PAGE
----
Castillo in Peru chooses a colleague from the left party as prime minister – .

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Castillo in Peru chooses a colleague from the left party as prime minister – .


Ayacucho (Pérou) (AFP)

Peruvian President Pedro Castillo on Thursday appointed a prime minister within his Marxist-Leninist Free Peru party, Guido Bellido, 41, who became lawmaker six days ago and has never held public office.

Inaugurated in Lima itself on Wednesday, Castillo presided over Bellido’s swearing-in at the Pampa de la Quinua, site of the 1824 battle that ended Spanish rule of Peru and South America as a whole .

Bellido, an electronics engineer, vowed that he would represent the interests of all Peruvians and advance “the fight against corruption”.

He is one of 37 Peru Libre legislators elected to the 130-member Congress in April. Under Peruvian law, parliamentarians can also hold government positions.

Like the president, Bellido is of rural and peasant origin. Both wear traditional white sombreros – although Bellido is from his hometown of Cusco and Castillo, 51, from Cajamarca.

Peruvian media said Bellido had been investigated by prosecutors for alleged “terrorism apologies” following statements made after taking his parliamentary seat last Friday – which secured him immunity from lawsuits.

In statements to online media Inka Vision, he appeared to defend those who supported the Maoist guerrilla group Shining Path which fought the state from 1980 to 2000 and is labeled a “terrorist” organization by Lima.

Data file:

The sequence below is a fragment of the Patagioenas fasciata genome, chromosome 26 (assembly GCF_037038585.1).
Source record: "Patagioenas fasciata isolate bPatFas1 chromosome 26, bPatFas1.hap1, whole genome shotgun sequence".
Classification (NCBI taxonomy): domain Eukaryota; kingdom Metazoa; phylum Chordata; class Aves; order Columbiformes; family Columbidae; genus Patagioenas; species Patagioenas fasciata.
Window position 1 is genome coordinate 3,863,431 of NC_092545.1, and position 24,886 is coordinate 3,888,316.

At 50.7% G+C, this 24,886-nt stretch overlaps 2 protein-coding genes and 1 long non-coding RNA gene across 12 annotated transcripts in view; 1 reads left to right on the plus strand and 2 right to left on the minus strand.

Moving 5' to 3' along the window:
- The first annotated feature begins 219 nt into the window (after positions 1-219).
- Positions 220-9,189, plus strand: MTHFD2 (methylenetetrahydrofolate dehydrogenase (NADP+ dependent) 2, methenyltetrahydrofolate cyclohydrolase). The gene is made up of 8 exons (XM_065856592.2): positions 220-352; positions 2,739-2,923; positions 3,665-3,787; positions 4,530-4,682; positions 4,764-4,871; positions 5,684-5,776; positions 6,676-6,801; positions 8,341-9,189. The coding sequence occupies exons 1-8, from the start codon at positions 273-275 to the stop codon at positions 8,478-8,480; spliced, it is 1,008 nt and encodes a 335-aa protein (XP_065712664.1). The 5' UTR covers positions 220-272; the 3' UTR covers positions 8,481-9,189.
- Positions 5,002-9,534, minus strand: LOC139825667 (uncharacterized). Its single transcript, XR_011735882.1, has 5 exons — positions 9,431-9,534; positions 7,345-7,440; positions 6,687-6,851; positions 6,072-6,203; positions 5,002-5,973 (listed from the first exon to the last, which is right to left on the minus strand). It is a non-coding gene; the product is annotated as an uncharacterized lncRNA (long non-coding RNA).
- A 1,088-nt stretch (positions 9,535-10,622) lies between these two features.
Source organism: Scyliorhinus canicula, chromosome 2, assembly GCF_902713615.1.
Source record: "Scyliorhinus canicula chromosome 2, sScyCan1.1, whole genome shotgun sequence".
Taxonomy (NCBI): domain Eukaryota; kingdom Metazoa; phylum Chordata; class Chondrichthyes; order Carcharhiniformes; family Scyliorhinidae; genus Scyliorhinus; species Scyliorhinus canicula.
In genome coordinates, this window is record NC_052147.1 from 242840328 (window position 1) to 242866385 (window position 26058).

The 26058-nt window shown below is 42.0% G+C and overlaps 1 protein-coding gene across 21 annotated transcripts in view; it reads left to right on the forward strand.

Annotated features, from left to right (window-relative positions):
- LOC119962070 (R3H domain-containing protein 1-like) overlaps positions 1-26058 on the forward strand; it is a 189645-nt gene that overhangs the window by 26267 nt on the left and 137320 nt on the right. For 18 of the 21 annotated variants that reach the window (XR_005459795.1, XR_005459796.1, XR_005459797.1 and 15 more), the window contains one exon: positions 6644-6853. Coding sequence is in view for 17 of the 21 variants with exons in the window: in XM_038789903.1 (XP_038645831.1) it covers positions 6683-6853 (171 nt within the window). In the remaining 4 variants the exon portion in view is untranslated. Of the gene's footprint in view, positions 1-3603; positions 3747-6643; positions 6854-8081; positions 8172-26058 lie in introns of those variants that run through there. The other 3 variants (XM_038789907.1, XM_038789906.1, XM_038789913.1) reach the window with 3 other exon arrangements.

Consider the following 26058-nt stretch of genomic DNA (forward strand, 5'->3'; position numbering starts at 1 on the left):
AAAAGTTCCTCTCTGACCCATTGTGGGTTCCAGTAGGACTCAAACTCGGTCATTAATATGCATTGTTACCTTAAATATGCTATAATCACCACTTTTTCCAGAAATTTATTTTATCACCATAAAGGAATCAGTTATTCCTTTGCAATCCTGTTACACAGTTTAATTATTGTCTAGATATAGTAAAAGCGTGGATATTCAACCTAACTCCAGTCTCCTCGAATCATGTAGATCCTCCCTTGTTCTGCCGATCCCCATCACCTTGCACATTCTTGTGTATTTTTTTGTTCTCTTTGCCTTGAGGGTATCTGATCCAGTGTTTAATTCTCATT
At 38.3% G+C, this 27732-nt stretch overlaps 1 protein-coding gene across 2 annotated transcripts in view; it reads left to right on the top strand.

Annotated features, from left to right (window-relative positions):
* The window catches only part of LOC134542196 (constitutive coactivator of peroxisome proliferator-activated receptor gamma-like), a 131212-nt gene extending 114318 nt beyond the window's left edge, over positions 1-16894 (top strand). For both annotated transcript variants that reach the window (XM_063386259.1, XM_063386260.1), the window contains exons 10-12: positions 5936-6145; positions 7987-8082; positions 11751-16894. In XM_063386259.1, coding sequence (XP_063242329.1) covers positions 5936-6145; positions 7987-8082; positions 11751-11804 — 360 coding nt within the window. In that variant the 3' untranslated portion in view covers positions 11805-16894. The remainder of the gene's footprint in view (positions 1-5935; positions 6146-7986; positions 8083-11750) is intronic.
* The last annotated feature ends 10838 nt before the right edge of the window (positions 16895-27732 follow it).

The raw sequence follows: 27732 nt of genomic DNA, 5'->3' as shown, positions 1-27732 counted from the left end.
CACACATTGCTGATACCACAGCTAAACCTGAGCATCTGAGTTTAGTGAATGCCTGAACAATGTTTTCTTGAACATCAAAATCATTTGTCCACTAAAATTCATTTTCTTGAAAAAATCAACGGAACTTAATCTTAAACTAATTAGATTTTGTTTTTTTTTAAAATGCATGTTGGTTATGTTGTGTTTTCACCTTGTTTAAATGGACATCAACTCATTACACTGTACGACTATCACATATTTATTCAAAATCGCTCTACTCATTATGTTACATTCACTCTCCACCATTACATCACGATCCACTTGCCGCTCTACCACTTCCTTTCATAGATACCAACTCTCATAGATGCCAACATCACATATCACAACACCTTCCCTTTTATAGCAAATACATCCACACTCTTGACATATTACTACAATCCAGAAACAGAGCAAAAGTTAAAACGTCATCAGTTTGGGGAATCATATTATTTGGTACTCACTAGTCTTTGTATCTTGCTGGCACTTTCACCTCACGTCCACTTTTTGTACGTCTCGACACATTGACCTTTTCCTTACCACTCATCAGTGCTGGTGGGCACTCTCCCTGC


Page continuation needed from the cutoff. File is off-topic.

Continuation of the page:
“The country was a disaster, there were Peruvians who took a path by mistake, are they Peruvians or not? He said, adding, “What do you have against the senderistas?”

Senderistas is the name of the followers of the Shining Path, to which some detractors have sought to link Castillo, although he insisted that he fought against the movement as a “rondero” or a member of a patrol. peasant.

The other 18 members of the Castillo cabinet will be announced Thursday evening, the presidency said.

Rural school teacher and trade unionist Castillo took office on Wednesday promising an end to corruption and a new constitution. He pledged to overthrow a quarter of a century of neoliberal government and create a better life for struggling Peruvians.

He was declared the election winner on July 19, more than six weeks after a run-off against right-wing free-market defender Keiko Fujimori, whose allegations of electoral fraud then had to be examined by an electoral jury.

Fujimori, who faces a corruption trial for allegedly accepting illegal funding for two previous presidential campaigns, said his Popular Force party would be a “firm wall against the latent threat of a new communist constitution” under Castillo .

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